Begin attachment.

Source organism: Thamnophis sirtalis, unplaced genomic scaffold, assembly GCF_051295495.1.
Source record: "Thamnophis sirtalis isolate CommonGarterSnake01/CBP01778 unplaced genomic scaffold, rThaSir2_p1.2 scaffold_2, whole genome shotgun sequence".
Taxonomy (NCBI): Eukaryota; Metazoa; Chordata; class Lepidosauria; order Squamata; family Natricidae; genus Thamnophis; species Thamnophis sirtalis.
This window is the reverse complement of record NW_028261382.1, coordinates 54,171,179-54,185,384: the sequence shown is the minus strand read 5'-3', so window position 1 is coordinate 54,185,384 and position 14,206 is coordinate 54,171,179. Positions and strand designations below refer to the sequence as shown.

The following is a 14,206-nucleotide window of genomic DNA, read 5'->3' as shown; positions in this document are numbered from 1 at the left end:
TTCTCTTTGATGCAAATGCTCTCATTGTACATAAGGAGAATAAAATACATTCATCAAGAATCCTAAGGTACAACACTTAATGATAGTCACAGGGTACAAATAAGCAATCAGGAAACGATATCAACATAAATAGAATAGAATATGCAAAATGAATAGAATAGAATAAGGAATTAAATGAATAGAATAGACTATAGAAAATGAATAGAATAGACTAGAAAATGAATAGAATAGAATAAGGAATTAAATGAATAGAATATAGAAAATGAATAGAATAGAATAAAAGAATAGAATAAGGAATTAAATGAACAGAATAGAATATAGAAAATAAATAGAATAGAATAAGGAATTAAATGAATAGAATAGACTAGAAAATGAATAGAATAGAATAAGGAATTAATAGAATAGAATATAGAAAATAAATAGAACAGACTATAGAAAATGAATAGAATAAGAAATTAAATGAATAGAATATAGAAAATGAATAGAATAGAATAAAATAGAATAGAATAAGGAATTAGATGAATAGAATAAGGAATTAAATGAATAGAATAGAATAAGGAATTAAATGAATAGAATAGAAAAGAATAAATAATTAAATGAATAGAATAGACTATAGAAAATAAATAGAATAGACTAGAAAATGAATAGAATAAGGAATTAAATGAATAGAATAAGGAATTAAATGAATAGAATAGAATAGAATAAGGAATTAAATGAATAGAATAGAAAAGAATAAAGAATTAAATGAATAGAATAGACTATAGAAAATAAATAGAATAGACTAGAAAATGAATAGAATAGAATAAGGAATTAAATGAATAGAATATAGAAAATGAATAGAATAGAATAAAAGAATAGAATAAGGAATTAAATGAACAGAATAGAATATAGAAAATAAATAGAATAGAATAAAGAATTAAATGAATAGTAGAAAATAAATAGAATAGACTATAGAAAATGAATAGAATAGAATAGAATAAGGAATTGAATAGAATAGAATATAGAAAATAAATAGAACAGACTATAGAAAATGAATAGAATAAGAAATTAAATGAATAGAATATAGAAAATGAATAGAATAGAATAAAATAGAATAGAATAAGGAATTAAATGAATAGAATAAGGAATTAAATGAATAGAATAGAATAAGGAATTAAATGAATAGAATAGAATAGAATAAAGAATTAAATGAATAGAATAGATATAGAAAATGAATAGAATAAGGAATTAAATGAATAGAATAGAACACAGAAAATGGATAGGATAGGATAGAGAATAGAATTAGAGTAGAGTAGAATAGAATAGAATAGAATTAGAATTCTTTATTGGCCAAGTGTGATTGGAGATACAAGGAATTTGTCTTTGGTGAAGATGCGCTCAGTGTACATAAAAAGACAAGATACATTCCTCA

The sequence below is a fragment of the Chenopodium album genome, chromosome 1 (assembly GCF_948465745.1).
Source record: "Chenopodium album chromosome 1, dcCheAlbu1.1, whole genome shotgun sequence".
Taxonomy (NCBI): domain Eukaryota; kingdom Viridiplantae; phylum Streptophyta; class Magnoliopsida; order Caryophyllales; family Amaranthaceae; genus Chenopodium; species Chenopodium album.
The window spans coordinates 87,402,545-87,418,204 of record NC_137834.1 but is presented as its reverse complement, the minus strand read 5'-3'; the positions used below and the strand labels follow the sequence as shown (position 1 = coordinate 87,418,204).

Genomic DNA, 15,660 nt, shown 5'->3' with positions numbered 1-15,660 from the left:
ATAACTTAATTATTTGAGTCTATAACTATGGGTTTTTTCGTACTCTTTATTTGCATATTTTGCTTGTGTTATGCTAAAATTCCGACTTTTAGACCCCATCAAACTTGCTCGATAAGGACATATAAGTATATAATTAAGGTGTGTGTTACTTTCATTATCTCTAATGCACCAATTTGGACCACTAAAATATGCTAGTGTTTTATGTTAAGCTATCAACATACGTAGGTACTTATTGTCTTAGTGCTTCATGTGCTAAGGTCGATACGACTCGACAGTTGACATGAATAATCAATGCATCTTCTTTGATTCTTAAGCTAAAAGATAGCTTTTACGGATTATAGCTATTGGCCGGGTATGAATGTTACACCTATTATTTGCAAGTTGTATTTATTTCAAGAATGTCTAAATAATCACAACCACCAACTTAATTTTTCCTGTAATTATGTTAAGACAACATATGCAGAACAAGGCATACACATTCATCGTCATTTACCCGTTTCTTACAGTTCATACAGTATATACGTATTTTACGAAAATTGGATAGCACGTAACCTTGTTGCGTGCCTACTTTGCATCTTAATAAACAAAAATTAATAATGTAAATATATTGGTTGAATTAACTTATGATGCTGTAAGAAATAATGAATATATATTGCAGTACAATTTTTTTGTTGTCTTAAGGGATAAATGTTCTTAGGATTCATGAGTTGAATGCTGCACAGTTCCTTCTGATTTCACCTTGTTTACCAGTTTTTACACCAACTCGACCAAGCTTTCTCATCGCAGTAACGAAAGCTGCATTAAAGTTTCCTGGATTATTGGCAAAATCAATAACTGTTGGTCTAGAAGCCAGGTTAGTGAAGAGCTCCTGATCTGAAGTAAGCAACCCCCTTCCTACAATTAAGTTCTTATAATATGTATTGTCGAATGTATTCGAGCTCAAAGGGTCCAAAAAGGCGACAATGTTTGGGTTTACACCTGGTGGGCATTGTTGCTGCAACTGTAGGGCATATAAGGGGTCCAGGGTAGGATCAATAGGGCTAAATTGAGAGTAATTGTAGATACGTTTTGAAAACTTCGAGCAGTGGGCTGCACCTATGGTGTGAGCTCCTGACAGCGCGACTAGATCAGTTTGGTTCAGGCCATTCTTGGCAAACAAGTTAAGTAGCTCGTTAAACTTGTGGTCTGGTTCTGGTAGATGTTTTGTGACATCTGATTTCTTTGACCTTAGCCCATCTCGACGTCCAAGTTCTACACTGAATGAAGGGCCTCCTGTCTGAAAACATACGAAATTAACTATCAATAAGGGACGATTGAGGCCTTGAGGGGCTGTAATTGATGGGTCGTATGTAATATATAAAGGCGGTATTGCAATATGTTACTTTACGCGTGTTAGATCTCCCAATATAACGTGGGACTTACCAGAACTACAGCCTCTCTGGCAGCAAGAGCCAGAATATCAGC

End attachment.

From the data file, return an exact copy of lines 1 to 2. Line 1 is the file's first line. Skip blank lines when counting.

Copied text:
Source organism: Thamnophis sirtalis, unplaced genomic scaffold, assembly GCF_051295495.1.
Source record: "Thamnophis sirtalis isolate CommonGarterSnake01/CBP01778 unplaced genomic scaffold, rThaSir2_p1.2 scaffold_2, whole genome shotgun sequence".